Sunday, October 3, 2010

When East Met West

Magnet # 358:  Famous Sites of Deutschland Photo Collage


Material:  Metal, Paper, Mylar Shell


Purchased By:  Elke

All across Germany, its people are gathering in honor of German Unity Day.  It's actually their only national holiday, as every other one is handled by individual states.  This year marks the 20th anniversary of the event.  The state where the holiday's main events are held varies depending upon which one is hosting the Bundesrat, or legislating body of Germany for the year.  Bremen, a city in the northwestern part of the country, will have the honors this year for the second time. Activities will include speeches, concerts, fireworks, and consumption of large amounts of traditional German cuisine.  Other celebrations will be held around the rest of Germany, of course, particularly in Berlin near the Brandenburg Gate and Munich, where Oktoberfest activities are wrapping up.  Some suggested that this celebration could have been held on November 9th.  Not only was that the date when the Berlin Wall began to be torn down in 1989, it was also when Germany was proclaimed a Republic in 1918, and when Adolf Hitler and his forces were defeated in Munich after trying to start a revolution there in 1923.  Unfortunately, that day was also marred in Germany and parts of Austria when the Nazis destroyed Jewish businesses, homes, and synagogues in a shocking act that came to be known as Kristallnacht, or the Night of Broken Glass.  Luckily, October 3rd didn't pose such a controversy - its was the day in 1990 when East Germany and West Germany finally completed the unification process which had begun earlier that year.  Prior to their reunification, West Germany held a "Day of German Unity" on June 17th, the anniversary of when East Germany rose up in a failed coup against its Stalinist government in 1953.  As for East Germany, they observed the "Day of the Republic" on June 17th to mark the 1949 founding of the German Democratic Republic.  But now, the two nations have come together and are able to put aside those old holidays, and I imagine nearly everyone in Germany who remembers the separation is grateful to do so.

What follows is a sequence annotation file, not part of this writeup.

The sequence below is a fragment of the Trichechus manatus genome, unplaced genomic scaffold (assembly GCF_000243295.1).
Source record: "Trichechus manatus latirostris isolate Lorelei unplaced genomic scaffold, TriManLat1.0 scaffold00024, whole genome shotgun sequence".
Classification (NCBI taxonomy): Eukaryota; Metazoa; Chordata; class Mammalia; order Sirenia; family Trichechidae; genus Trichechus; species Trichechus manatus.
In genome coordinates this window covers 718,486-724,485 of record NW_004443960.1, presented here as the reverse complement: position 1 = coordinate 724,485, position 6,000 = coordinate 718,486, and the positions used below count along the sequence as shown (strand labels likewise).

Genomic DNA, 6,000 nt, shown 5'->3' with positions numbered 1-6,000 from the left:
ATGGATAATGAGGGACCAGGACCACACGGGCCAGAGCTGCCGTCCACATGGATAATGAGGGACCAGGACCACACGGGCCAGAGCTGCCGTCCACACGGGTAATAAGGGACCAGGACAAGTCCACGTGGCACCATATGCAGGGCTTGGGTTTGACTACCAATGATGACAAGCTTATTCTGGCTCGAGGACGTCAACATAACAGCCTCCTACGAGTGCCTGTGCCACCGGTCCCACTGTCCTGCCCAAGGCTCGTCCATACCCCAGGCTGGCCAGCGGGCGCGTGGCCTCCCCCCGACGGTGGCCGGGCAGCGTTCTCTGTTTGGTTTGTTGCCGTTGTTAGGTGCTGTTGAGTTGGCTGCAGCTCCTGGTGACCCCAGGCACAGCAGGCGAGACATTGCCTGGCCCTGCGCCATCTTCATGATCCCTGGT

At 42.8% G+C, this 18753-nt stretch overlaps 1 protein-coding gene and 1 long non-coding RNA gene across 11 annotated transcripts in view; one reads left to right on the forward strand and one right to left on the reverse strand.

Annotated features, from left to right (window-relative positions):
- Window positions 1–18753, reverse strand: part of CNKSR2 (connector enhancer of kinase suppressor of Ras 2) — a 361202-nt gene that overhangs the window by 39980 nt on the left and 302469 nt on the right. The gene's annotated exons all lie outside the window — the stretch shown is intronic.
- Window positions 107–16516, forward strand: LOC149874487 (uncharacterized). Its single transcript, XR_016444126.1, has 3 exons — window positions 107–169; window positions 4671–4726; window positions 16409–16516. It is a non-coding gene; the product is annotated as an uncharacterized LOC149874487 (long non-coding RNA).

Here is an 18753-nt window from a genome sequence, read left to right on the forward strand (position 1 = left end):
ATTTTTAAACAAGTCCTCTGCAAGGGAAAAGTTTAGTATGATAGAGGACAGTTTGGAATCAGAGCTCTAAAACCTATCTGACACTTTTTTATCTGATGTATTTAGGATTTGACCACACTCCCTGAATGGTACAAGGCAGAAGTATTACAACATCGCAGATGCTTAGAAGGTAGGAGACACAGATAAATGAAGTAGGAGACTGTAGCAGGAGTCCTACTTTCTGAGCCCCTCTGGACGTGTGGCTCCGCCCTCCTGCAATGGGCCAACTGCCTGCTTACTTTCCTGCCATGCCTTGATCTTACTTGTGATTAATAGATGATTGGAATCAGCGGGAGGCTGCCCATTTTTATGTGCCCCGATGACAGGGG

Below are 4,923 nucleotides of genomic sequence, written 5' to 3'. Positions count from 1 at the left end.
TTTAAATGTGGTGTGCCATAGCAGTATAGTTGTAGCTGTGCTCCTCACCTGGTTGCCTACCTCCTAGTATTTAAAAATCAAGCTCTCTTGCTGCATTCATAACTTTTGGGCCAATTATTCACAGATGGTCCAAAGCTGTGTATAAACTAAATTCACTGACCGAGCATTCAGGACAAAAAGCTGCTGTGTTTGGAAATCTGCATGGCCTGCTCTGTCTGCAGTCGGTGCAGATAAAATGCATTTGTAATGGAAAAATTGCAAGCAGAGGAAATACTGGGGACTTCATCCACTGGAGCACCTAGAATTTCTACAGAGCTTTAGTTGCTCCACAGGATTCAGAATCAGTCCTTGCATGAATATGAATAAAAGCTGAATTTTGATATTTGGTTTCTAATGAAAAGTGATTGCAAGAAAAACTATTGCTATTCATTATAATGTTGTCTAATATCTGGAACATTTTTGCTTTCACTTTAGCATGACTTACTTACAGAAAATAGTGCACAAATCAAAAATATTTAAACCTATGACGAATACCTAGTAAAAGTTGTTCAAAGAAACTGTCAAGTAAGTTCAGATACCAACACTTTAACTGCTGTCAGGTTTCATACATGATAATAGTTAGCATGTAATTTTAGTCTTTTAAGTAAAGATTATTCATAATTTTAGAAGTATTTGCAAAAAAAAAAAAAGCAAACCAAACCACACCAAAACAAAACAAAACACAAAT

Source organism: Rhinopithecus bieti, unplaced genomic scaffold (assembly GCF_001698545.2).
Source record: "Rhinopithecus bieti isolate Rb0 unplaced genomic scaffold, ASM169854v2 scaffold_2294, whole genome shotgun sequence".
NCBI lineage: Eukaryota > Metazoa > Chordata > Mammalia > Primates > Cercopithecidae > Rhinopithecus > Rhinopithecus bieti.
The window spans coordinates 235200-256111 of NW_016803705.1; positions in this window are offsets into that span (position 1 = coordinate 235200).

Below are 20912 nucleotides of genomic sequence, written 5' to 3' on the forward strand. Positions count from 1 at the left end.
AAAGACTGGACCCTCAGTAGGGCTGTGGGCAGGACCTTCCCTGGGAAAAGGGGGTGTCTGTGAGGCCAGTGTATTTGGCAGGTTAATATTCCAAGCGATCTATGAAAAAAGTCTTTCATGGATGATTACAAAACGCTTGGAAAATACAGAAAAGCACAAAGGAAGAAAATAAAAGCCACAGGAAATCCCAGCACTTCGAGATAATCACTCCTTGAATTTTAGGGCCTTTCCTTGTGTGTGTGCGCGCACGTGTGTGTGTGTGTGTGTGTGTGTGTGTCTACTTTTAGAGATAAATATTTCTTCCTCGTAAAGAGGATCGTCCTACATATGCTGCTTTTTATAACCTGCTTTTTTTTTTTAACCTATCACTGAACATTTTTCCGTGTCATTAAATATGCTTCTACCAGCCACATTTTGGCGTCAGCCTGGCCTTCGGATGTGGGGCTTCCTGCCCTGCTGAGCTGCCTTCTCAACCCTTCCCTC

In 1945 when World War II had come to an end, Germany was left in ruin and the Soviet Union was eager to establish Communism in the area.  And when the Allies divided the area into four zones, with each one controlled by either the United States, Britain, France, or the Soviet Union, they got their chance.  Eventually, they cut the area off from Western contact, forming the Iron Curtain.  And while the other three powers combined their zones to form Western Germany, a parliamentary democracy, by 1949 the Soviets created the German Democratic Republic, which later became East Germany.  Germany was officially split and while thousands were able to escape to freedom in West Germany, countless more longed for the two nations to come together once again.  They were supported by many nations around the world, but not all of them.  Just last year, documents surfaced from the Kremlin that neither Britain nor France supported German reunification.  In fact, British Prime Minister Margaret Thatcher went so far as to tell Soviet leader Mikhail Gorbachev that both her nation and the rest of Western Europe were against it.  The Iron Maiden, as she was called, even encouraged Gorbachev to try to prevent it.  The French weren't quite so active in trying to prevent reunification, realizing it was inevitable, and relented when German leaders agreed to some of their terms.  Both of the nations, probably along with others in the area, feared that a unified Germany would be even more of a threat than Hitler and the Nazis had ever been.  Nonetheless, by 1990 Eastern and Western Germany were able to reunite, and around the world, there was great rejoicing.  So far, the concerns of Britain and France have proved to be needless, as Germany has remained peaceful and established a good reputation around the globe.  Together, the people of the nation likely have a storied past and a bright future, particularly if they continue to remain united.

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